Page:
Youth Consultation in Mount Druitt

Why consult? What’s the point?

As identified in our strategic plan, one of MECA’s core aims is to activate individuals and communities so that they can identify skills and strengths, reach their potential and maximise their opportunities. Part of our commitment to achieving this goal necessitates regular community consultations. Through these events we help community members to articulate what is working well for them and what they believe are the best things about their community and, by doing so, we gain insight into current perceptions of the community’s assets and needs. Following the identification of our community’s assets, we seek to capitalise on these attributes in order to effect positive change in the community. Within the field of social work, this approach is commonly known as the Asset-based Community Development model. It is by utilising this model within our youth consultation that we were able to help young people from Mount Druitt outline what they thought we did well in the area, and how we could use this as the basis for community development.

This consultation process was also part of MECA’s wider commitment to civic engagement, social participation and active citizenship for young people. Asset-based Community Development was pursued as part of MECA’s consultative agenda because it has the potential to encourage active citizenship through citizen-to-citizen connections, while simultaneously strengthening the capacity of people as citizens to claim their rights of access to assets on which they depend for their livelihood.  Active citizenship originates in community, and Asset-based Community Development builds a sense of community, while enhancing the prospects for sustainable livelihoods. Taking an inventory of the sources of pride in a community can also enhance community capacity and help to build a sense of personal ownership over community initiatives. It is for these reasons that MECA bases community consultation on the Asset-based Community Development model.

Who was there?

Our consultation included a range of stakeholders. The aim of the consultation was to speak to young people from the Mount Druitt area, who were from migrant or refugee backgrounds. As a result, a significant portion of our attendees fell into this category. However, we also sought the perspectives of people who worked closely with this cohort of young people, including local youth workers, CALD service providers, local media, school and other institutions. We also had a number of special guests for the day, including Multicultural New South Wales and members of the MECA board.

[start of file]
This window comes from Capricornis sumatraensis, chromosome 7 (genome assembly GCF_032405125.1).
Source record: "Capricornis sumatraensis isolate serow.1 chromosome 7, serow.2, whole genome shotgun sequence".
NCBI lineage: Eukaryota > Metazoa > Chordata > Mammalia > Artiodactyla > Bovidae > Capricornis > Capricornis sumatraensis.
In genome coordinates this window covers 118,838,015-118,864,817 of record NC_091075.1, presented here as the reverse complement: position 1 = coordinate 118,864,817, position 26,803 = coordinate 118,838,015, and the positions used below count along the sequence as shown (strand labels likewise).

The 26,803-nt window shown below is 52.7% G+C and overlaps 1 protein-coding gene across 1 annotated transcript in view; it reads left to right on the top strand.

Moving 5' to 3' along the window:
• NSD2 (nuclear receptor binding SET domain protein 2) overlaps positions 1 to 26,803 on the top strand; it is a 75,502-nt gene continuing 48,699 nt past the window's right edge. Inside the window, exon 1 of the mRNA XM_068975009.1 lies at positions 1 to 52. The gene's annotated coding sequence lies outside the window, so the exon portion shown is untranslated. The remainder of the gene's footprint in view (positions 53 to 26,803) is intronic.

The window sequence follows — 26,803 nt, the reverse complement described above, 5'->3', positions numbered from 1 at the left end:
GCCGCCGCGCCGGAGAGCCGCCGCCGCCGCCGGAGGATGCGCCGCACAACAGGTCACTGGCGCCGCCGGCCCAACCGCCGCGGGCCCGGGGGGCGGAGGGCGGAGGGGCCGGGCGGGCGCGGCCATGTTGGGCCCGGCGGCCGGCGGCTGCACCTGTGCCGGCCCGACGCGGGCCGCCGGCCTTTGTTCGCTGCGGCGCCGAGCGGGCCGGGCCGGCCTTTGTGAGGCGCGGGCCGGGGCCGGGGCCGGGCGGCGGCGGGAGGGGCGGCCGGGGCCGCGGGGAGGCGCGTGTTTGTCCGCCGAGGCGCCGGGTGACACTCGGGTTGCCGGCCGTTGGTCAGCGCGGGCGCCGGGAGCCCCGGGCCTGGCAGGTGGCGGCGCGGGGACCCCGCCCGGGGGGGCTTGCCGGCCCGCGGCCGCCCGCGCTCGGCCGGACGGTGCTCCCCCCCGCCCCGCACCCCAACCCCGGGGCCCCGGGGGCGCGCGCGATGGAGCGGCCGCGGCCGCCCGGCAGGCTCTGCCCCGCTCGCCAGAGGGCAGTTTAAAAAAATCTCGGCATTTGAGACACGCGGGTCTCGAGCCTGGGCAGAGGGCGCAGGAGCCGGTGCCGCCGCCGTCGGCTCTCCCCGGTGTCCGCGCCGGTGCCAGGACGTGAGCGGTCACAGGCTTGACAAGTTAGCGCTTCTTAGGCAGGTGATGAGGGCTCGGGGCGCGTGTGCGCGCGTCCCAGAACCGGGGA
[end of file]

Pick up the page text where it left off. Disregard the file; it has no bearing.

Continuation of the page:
So, what did we do?

In order to gain an insight into the perspectives of the young people in Mount Druitt, we sought to engage participants in a discussion that focused on what they saw as their community’s attributes. This discussion brought together young people from diverse backgrounds, with wide ranging experiences. As a result of the high levels of groups diversity, we were able to glean opinions from people with varying perspectives and distinct positions on what makes Mount Druitt great.

Questions posed to the young people sought to help them draw on their experiences in their answers, and use their expertise in their own lives to provide evidence for their conclusions. This conversation strategy recognises that young people are experts in their own lives and best placed to speak about the issues that affect them. As a result, our young participants were able to articulate their ideas to each other, and report their positions thoughtfully. The overall effect was to produce rich data for use in program development and advocacy.

What happens now?

The consultation yielded a substantial amount of information. This data will be collated into a report that will inform future programming and advocacy positions. Programs that are developed from this information will have a solid evidentiary basis and incorporate the information offered within the consultation in a manner that demonstrates to the young people the value and importance of the information they provided. Future advocacy by the organisation will also utilise the data collected in order to access resources for our target communities. Through this, we hope to strengthen community engagement in civic and social activities by demonstrating the results that can be achieved by doing so.